Most people probably came to James A. Michener from his massive, exhausting books, or through the musical South Pacific. But as a child of the '50s my introduction to his oeuvre came via television.
Oh, to be in the living room once again with all the family when at 9 pm of a Sunday night, ABC slipped into a dream state and Adventures in Paradise began. Though the series lasted only three seasons, it made an impression on all who saw it, for the show carried the viewer out of the humdrum workaday world and into exotic locales.
AiP is one of my first television memories My parents watched it faithfully, and I can still remember, as a young lad, being fascinated with the palm trees, the high seas, and the Polynesian women whom the show's hero, Captain Adam Troy, invariably encountered. The theme song is still with me to this day.
Adventures in Paradise is based on a concept by Michener, but derived from the same military experiences that also formed the basis for the musical. In fact, AiP creates something of a line of demarcation for Michener's works. Michener's earlier novels are fresher, born of actual experience and observed reality, so much different from later "encyclopedic" Michener. Though admirable, his massive later fictions are born of research rather than observation.
The premise of the series was simplicity itself. Adam Troy (the cosmically beautiful McKay) was an American Korean War veteran who stayed on in the Pacific after the war. As freelance captain of the schooner "Tiki", Troy drifted from adventure to adventure while carrying passengers and cargo anywhere from Hong Kong to Pitcairn Island. His original partner was Chinese-American Oliver Lee, and he was assisted by first mates Clay Baker and later Chris Parker.
The late Gardner McKay was the son of Deane McKay, an ad executive, and Catherine. He was raised in New York and Paris. He attended Cornell University two years, but left when his father died. He worked in advertising for six months but found that he could not stand it. At age 20, he became a
sculptor and had a piece displayed in the Museum of Modern Art. In 1959, he was spotted by a Hollywood producer who convinced him to audition for Adventures in Paradise. When the series was cancelled after three seasons, McKay decided he really did not like the celebrity spotlight and, like his character, proceeded to roam the world. He hiked in the Amazon, rode camels in Egypt, and crewed on Caribbean yachts. Finally, in 1980 he met Madeleine Madigan, who became his wife.
The artistic power of Michener is infectious. Once the life long bachelor had settled down he decided to become a writer. He wrote a suspense novel, called Toyer, and was the drama critic for the Los Angeles Herald Examiner from 1979 to 1981. Like Richard Chamberlain, Raymond Burr, and Jack Lord, he retired to Hawaii, where he died in 2001.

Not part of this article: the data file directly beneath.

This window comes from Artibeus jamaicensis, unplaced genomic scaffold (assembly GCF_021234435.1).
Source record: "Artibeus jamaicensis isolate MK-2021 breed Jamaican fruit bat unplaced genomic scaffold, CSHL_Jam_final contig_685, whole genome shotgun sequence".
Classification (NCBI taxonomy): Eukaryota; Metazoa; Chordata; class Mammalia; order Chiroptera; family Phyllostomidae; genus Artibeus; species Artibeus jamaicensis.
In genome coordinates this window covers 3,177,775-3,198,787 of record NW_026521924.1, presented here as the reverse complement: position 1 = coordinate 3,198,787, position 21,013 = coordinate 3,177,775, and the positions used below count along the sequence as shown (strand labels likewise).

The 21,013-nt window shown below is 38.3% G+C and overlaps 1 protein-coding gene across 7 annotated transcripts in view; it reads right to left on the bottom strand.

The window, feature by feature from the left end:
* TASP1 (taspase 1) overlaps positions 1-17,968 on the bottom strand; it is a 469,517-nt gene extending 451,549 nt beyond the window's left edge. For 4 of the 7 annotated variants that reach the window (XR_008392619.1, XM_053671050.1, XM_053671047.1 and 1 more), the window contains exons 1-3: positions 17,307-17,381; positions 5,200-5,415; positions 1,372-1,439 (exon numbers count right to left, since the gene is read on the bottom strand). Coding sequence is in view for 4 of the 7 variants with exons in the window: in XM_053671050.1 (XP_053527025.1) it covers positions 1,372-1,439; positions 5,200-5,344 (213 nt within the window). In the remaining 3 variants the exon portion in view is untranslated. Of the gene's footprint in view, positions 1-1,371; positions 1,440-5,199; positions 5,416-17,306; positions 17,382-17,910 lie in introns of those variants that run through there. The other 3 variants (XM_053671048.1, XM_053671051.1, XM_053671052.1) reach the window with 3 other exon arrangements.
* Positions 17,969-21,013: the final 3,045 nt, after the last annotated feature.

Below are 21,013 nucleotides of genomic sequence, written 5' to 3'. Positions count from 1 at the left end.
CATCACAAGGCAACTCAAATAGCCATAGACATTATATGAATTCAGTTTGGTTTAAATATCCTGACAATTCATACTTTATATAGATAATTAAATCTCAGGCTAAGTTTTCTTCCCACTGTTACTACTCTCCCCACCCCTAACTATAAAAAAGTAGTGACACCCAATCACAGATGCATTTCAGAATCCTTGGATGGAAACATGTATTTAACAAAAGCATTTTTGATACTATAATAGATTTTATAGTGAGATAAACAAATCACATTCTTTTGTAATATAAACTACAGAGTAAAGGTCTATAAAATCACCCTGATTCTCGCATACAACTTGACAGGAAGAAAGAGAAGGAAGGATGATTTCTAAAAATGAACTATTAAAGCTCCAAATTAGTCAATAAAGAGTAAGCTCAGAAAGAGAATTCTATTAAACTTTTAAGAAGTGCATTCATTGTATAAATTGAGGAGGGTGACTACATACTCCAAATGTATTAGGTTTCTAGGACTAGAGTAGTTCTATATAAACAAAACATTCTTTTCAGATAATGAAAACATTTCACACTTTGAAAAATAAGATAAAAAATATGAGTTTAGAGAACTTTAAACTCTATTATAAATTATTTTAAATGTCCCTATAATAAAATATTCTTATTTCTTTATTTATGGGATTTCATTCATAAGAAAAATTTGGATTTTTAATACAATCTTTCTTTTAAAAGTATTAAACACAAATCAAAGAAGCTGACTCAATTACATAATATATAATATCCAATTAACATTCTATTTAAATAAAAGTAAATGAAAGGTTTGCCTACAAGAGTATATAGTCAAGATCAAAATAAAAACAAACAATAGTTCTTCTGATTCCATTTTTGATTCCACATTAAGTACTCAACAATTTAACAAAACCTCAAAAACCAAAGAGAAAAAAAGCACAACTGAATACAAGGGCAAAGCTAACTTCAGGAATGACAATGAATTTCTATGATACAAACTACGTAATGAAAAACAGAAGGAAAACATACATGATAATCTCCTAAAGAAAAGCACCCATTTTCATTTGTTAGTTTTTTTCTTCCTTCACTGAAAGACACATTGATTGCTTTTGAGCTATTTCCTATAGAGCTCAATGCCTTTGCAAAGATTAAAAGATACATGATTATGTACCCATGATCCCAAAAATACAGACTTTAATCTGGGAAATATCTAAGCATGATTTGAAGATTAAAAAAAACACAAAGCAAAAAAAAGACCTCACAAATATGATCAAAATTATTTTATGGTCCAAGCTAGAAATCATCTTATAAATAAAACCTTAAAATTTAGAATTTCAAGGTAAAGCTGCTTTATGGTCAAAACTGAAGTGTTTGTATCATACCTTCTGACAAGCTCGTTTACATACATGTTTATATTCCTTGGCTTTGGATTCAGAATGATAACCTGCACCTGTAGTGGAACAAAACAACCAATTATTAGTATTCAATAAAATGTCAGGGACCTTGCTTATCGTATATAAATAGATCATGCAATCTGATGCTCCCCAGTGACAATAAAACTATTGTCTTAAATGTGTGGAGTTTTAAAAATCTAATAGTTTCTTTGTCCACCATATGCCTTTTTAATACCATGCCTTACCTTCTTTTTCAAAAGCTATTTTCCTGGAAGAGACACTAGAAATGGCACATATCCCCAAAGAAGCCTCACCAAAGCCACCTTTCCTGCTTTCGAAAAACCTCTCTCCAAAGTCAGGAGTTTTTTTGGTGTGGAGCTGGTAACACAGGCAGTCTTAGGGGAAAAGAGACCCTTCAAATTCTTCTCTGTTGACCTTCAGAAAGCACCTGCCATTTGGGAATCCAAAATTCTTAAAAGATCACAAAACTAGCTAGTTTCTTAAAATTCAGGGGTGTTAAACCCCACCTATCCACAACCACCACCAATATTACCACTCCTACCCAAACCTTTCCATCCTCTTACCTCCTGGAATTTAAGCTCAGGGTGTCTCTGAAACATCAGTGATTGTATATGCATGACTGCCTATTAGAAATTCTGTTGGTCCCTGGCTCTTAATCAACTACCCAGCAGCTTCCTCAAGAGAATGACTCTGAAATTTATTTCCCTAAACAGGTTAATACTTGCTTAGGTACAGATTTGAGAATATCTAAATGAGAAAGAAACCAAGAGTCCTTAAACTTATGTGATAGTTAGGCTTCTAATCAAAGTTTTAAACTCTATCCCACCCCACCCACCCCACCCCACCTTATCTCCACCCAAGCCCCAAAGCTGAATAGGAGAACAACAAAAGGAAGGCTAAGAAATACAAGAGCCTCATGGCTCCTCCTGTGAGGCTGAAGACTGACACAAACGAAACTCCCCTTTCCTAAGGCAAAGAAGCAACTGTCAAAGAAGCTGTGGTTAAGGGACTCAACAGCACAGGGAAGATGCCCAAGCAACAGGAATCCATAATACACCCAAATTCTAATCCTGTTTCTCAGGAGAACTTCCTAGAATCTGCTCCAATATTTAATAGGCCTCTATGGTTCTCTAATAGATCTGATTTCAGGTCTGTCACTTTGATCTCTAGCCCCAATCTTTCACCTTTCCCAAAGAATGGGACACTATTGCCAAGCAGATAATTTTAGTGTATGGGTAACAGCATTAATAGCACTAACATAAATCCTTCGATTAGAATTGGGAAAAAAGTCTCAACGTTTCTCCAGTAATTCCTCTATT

His real legacy, of course, will remain Adam Troy. But who can forget the many guest stars who graced the show! From Joan Blondell in the series's first episode, "The Forbidden Sea" in September 1959 to Ray Walston in "A Bride for the Captain, " in 1961, a cavalcade of stars graced the series. Also on hand were Ricardo Montalban in "The Derelict," Carroll O'Connor in "Hong Kong Island," Teresa Wright in "The Pit of Silence, Lon Chaney Jr. and Kurt Kasznar in "The Black Pearl," Gladys Cooper in "Paradise Lost," Simon Oakland, Suzanne Pleshette, Anna May Wong, and Paulette Goddard in "The Lady From South Chicago," Julie London in "Mission to Manila," Eva Gabor in "Peril at Pitcairn," Kim Hunter and Elaine Stritch in "Haunted," Albert Salmi and Alexis Smith in "Somewhere South of Suva," Viveca Lindfors in "Castaways," Brando's wife Anna Kashfi in "The Archer's Ring," Martin Landau and Herbert Marshall in "Nightmare on Napuka," Lawrence Tierney in "Walk Through the Night," Dan Duryea and Gloria Vanderbilt in "Judith," Vincent Price in "The Color of Venom," Yvonne de Carlo in "Isle of Eden," Fay Bainter in "Prisoner in Paradise," Alf Kjellin and Herbert Marshall in "There Is an Island," Claude Akins in "The Amazon," Gena Rowlands in "The Death-Divers," Julie Newmar in "Open for Diving," William Shatner in "Once Around the Circuit," Agnes Moorehead in "The Krishmen," Barbara Steele in "Daughter of Illusion," Inger Stevens in "Angel of Death," Hans Conreid in "The Jonah Stone," Cecil Kellaway and Jessie Royce Landis in "A Touch of Genius," Dick York in "The Reluctant Hero," Rita Moreno in "Vendetta," David Janssen in "Show Me a Hero," and Tuesday Weld in "The Velvet Trap." How often have so many given so much to something so little? Michener should have been proud.
This essay originally appeared in Black Lamb in 2003 as part of a joke issue.